Breaking the Silence marked its ten-year anniversary on June 7th, in Tel Aviv’s Habima Square. Some 350 former soldiers, politicians, journalists and activists spent ten hours reciting witness statements from soldiers who served on the West Bank, in Gaza and East Jerusalem. In the decade the organisation has existed, it has collected 950 statements from soldiers who served in the Israeli defence Force (IDF). These statements raise the question whether the ‘defence force’ actually protects Israel against ‘terrorists’. Breaking the Silence is a belief organisation funded by, amongst others, The Norwegian Foreign Office, which in 2012 gifted them 64,000 Dollar, and the Norwegian Church Aid (NCA) which provided transport means for them to be able to spread their message abroad. The organisation tries to make the reality of ‘the military occupancy of the occupied territories’ public knowledge. They confront people internally in Israel with the reality of what soldiers in the occupied areas actually do. Their statements describe how soldiers routinely harass and suppress Palestinians, whilst the outside world are told that abuse is only connected with ‘a few rotten apples’ in the Army.


The enemy was the entire Palestinian population.

In Tel Aviv, former sniper Nadav Weiman explains how they shot and killed an unarmed Palestinian, simply because he spoke on his mobile phone in a suspicious manner. Their officer gave the go-ahead, adding how “lucky” they were to be able to shoot during an operation. Others describe massive demolitions of Palestinian homes as something to “add to their list of war crimes”. Furthermore, some explained how they provoked Palestinian youths into throwing stones. One officer said to his privates after years of training, “I expect you to bring me a dead terrorist.” To the crowd gathered at Habima Square, Avner Gvaryahu explains how they went out at night harassing people in a bid to get attacked – missions entitled “provoke and react”. In Nablus, Hebron and Jenin, soldiers randomely select passing old men to beat up.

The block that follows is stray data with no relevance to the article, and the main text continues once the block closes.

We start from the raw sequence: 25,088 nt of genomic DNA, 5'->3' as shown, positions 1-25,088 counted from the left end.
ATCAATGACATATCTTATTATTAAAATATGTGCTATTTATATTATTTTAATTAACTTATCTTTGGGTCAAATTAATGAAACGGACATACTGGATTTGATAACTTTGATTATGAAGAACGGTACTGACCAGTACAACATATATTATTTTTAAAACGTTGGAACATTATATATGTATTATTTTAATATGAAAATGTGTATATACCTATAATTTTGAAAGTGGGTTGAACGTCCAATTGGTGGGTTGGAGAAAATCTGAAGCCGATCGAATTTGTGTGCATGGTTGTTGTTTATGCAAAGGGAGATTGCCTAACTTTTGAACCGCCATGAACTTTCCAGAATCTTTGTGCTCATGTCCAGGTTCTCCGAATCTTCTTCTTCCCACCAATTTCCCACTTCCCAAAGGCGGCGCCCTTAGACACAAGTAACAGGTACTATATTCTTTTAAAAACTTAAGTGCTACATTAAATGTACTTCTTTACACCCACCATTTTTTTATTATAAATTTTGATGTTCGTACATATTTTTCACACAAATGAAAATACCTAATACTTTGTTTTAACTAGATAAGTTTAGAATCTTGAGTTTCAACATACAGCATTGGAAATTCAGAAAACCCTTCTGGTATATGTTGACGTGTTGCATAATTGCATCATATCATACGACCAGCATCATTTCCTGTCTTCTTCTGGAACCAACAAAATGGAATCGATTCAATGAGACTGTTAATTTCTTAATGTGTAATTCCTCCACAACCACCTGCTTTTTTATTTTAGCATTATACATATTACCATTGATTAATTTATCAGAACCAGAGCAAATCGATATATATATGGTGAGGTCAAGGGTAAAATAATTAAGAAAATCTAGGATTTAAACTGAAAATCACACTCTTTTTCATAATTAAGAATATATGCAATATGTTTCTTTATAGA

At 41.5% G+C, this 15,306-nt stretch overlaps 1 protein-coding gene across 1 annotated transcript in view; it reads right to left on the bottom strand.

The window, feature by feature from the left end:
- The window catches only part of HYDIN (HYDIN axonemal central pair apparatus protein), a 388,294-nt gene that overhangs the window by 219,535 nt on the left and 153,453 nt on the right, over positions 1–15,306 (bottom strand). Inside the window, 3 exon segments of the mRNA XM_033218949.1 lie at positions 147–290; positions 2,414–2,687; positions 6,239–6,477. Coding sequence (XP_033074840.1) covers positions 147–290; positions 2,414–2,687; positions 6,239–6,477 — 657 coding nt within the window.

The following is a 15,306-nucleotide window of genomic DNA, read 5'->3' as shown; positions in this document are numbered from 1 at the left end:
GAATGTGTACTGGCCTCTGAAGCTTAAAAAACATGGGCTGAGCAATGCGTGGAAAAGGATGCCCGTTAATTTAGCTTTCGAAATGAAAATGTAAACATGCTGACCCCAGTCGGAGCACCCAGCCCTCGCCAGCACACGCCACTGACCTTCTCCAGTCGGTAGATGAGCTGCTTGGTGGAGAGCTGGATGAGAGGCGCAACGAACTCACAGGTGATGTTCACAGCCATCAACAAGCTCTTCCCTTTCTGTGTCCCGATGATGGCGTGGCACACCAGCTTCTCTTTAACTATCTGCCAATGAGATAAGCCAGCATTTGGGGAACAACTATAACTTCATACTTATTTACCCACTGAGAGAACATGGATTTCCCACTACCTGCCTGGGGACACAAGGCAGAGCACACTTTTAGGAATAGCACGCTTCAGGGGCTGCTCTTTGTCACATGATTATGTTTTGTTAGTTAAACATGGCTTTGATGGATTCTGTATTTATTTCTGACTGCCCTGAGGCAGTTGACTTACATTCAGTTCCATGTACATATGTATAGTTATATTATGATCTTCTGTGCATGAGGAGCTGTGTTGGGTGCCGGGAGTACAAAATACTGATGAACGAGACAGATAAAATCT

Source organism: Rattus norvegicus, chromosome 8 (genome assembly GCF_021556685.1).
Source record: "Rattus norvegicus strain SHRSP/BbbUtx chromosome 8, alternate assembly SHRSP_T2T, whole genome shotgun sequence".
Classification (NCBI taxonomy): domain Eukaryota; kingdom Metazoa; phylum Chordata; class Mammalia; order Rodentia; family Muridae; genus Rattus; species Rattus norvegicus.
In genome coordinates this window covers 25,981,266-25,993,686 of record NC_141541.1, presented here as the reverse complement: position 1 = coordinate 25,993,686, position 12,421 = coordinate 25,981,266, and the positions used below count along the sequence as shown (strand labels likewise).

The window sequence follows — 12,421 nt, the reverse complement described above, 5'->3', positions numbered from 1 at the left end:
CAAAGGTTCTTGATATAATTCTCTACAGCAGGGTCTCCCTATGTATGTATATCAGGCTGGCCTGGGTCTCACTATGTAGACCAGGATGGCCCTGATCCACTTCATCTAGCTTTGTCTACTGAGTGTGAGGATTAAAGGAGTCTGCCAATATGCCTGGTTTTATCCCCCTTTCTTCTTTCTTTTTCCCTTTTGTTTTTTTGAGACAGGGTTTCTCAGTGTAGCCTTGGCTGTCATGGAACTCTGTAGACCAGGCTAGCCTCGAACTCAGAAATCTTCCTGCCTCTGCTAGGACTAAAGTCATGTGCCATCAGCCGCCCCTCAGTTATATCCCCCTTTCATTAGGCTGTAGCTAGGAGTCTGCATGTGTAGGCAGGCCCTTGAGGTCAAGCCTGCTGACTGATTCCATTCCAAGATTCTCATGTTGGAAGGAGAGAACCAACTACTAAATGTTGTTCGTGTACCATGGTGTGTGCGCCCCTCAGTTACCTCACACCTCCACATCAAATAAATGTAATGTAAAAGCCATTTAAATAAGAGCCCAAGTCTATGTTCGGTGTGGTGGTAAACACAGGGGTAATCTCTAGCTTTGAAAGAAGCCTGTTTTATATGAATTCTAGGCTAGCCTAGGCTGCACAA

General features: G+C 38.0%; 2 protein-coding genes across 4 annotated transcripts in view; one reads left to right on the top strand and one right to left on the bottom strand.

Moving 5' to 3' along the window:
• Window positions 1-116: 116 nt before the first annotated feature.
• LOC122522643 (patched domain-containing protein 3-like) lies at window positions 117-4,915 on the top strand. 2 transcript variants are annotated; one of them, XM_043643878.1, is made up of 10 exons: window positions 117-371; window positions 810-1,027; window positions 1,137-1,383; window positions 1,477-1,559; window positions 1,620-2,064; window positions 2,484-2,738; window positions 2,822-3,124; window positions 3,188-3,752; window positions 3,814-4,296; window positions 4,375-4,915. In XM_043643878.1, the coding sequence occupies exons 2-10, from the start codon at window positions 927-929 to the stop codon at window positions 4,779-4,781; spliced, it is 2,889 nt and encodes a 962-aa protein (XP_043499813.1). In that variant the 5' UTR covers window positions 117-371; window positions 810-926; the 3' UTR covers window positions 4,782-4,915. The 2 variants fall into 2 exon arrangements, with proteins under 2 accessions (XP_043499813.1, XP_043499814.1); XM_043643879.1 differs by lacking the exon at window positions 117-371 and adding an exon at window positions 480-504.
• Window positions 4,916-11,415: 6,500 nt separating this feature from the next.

Avihai Stollar

Becoming a combat soldier is a privilege. In Jaffa, Tel Aviv’s old town – once a fishing harbour densely populated by Palestinians – I meet with Avihai Stollar, one of the young veteran soldiers from Breaking the Silence. As the organisation’s research director, his name is the public eye. Statements made by the organisation are most often anonymous for fear of pressure from others in the Army, or from society in general. Stollar says that his Israeli friends had no idea what the Army was doing when he served on the West Bank ten years ago:

– There were frequent media reports about terrorists and suicide bombers, but nothing on what we were doing on road posts and during our invasions of Palestinian cities.

Stollar participated in the storming of Palestinian villages, where soldiers shouted into megaphones, fired guns into the air and threw stun grenades. He explains how they entered random houses in the middle of the night, lined Palestinians up against the wall and photographed them, all the while pulling out everything they found in drawers and cupboards on to the floor.

– We were told that the aim was to create insecurity. That the Palestinians were to feel fundamentally vulnerable, to not feel secure anywhere. The military were supposed to be able to pop up anywhere, enter any house, to grab anyone. We were to disturb, to interrupt Palestinians’ daily lives. Every day we would enter densely populated areas, jump out of alley ways, shoot into the air, and fire rubber bullets at anyone throwing rocks at us, he explains.